Anatomy of the human eye
As we consider looking beyond what we can see, it might be helpful to review how we see physically.
The human eyes work very similarly to a camera. When you look at an object, the light it generates enters your eyes. The light first passes through the corneas, which begin focusing the light. It then passes through to the pupils. The size of the pupils changes to regulate the amount of light entering the eyes.
The light is then focused through the lenses and onto the retinas. The retina is a light-sensitive layer in the back of the eye that contains highly evolved cells called rods and cones. The retina then changes the image into electrical and chemical impulses, which are transmitted along the optic nerves and into the visual center of the brain. It is when the image reaches your brain that vision occurs.
Man is a remarkable creation of God. He is made physically perfect for the lifetime God has designated for him (Ps. 90:10). However, as remarkable as Creation is, God’s work of salvation has resulted in our ability to see spiritually, the things we would normally overlook.
I love the Old Testament because of its value in capturing the wonders and works of God. As I prepared for this series, the scripture text that came quickly to mind was the account of the prophet Elisha in 2 Kings 6:8-23. This passage shares the incident in which the King of Syria, enemy of Israel, sent raiders to capture Elisha. You will enjoy reading the entire text as it shows the confidence of Elisha as he prepares to meet this great army that surrounded the city of Dothan.
2 Kings 6:15-17 is most relevant to our discussion on seeing with spiritual eyes. We may find the advice Elisha offered his servant relevant to us as we face the challenges of 21st century living.
And when the servant of the man of God arose early and went out, there was an army, surrounding the city with horses and chariots. And his servant said to him, “Alas, my master! What shall we do?” So he answered, “Do not fear, for those who are with us are more than those who are with them.” And Elisha prayed, and said, “LORD, I pray, open his eyes that he may see.” Then the LORD opened the eyes of the young man, and he saw. And behold, the mountain was full of horses and chariots of fire all around Elisha.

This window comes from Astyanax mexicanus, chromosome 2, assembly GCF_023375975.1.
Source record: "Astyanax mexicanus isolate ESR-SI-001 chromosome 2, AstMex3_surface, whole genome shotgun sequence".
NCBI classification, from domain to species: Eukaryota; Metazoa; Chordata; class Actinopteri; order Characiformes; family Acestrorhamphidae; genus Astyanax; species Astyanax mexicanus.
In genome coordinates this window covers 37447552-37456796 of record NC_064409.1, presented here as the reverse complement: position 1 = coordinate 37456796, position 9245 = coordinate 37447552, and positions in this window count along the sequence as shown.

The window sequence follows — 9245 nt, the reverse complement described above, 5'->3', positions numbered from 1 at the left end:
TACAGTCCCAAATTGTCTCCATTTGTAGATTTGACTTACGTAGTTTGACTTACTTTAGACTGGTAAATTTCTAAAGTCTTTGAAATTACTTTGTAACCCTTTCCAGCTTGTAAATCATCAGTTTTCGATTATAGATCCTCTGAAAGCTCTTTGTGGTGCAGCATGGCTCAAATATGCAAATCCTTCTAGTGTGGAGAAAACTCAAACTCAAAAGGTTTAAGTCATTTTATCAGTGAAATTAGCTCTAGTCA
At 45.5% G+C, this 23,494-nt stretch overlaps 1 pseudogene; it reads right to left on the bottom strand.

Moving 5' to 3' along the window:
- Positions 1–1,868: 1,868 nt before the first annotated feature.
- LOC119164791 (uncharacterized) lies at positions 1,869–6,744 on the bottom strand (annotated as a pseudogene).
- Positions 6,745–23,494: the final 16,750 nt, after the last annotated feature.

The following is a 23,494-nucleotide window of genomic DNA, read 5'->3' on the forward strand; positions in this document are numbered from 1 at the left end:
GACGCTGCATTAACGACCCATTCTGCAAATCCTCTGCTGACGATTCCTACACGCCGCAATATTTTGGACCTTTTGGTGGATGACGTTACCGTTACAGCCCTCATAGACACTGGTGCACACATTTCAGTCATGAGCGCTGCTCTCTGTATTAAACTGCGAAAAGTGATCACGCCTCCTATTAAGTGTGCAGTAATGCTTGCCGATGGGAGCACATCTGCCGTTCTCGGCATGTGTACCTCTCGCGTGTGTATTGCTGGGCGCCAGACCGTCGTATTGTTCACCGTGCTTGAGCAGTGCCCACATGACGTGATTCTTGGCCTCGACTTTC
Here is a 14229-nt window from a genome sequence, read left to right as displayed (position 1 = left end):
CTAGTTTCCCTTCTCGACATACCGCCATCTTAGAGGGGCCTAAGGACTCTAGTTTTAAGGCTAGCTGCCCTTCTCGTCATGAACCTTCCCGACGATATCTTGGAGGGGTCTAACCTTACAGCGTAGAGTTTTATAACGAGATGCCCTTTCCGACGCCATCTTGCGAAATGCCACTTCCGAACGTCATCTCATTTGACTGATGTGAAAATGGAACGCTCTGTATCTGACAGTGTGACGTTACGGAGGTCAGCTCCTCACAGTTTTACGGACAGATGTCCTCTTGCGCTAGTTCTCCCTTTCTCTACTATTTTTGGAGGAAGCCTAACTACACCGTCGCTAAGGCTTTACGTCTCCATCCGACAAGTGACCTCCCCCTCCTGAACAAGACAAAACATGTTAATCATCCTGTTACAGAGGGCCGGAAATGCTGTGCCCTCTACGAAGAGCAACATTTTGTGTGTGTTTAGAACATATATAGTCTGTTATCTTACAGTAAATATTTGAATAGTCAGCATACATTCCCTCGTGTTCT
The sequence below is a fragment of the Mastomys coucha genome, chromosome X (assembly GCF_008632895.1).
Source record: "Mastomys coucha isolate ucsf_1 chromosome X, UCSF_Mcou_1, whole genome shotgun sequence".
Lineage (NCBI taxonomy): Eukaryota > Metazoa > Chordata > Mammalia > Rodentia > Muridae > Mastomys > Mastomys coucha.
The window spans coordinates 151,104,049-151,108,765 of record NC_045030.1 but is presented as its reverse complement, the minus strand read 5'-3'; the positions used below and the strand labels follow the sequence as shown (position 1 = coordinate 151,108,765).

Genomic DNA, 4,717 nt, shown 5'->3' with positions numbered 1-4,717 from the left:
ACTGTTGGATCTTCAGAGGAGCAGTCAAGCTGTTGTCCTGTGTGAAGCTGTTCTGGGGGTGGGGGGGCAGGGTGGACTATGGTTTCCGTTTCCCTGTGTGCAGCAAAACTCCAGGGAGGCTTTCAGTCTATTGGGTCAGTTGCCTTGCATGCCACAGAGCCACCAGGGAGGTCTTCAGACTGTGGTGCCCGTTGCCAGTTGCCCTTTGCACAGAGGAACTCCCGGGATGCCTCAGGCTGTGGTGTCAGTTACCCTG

The chariots of fire that the servant saw were heavenly hosts primed to do battle with the Syrian army on behalf of Elisha. Elisha saw the heavenly army and recognized that there was no need to fear. He saw past the potential danger and saw God at work. After Elisha’s prayer, the servant, through God’s enablement, saw that the mountain was full of God’s presence. He looked beyond what he could see. He looked from God’s perspective.
Seeing with spiritual eyes begins with understanding who God is and our position in the Kingdom of God.
Broadly speaking, the kingdom of God is the rule of an eternal, sovereign God over all the universe. Every authority that exists has been established by God (Romans 13:1). So, in one sense, the kingdom of God incorporates everything that is. More narrowly, the kingdom of God is a spiritual rule over the hearts and lives of those who willingly submit to God’s authority.
God is the Almighty Sovereign who manages the affairs of the world from heaven. Through His providential will, God orchestrates every event in our lives. Our position in Christ elevates us to God’s children and joint heirs with Christ (Rom. 8:16-17). We are the recipients of His promises, His privileges, and His presence (Eph. 1:3-5).
Kingdom reality does not deny the presence of sin and its outcomes on the world. We are sadly aware that we live in a fallen world. However, we know three things. First, Jesus Christ has overcome the world (John 16:33). Secondly, we are overcomers, too. (Rom. 8:37; 1 John 5:4). Finally, we know how history will end. WE WIN! (Rev. 21:1-8)
Looking beyond what we can see
Looking beyond what we can see allows us to “reframe” our experiences through the lens of kingdom reality. Closed doors are seen as God’s protection. Waiting is seen as God’s time of preparation—either of us or our desired end.
Seeing this way equips us to move forward in the midst of trouble versus being overwhelmed. We do not lose hope. Instead we look past what we see physically. We see God (2 Cor. 4: 17-18).
It’s not that we spiritualize everything that happens to us, but we truly believe what the Apostle Paul wrote in his letter to the church in Rome: “All things work together for the good of those who love the Lord who are called according to His purpose.” (Rom. 8:28)
Seeing with spiritual eyes is not “mystical” like a third eye. Nor is it “recreational” like fortune telling or a Ouija board. It is “relational”. Just as the light helps the physical eye to focus, so our focus on kingdom reality helps the spiritual eye to see from God’s perspective and power (Luke 1:37; Jer. 32:17,27). Just as the retina physically changes the image we see into sight, the Holy Spirit informs us as to what is truth and what is error (Acts 26:18). Bottom-line is this. Looking beyond what we can see is dependent on the Source of Light who is Jesus Christ. “In His light we see light” (Ps. 36:9)
 Gotquestions.com, “The Kingdom of God”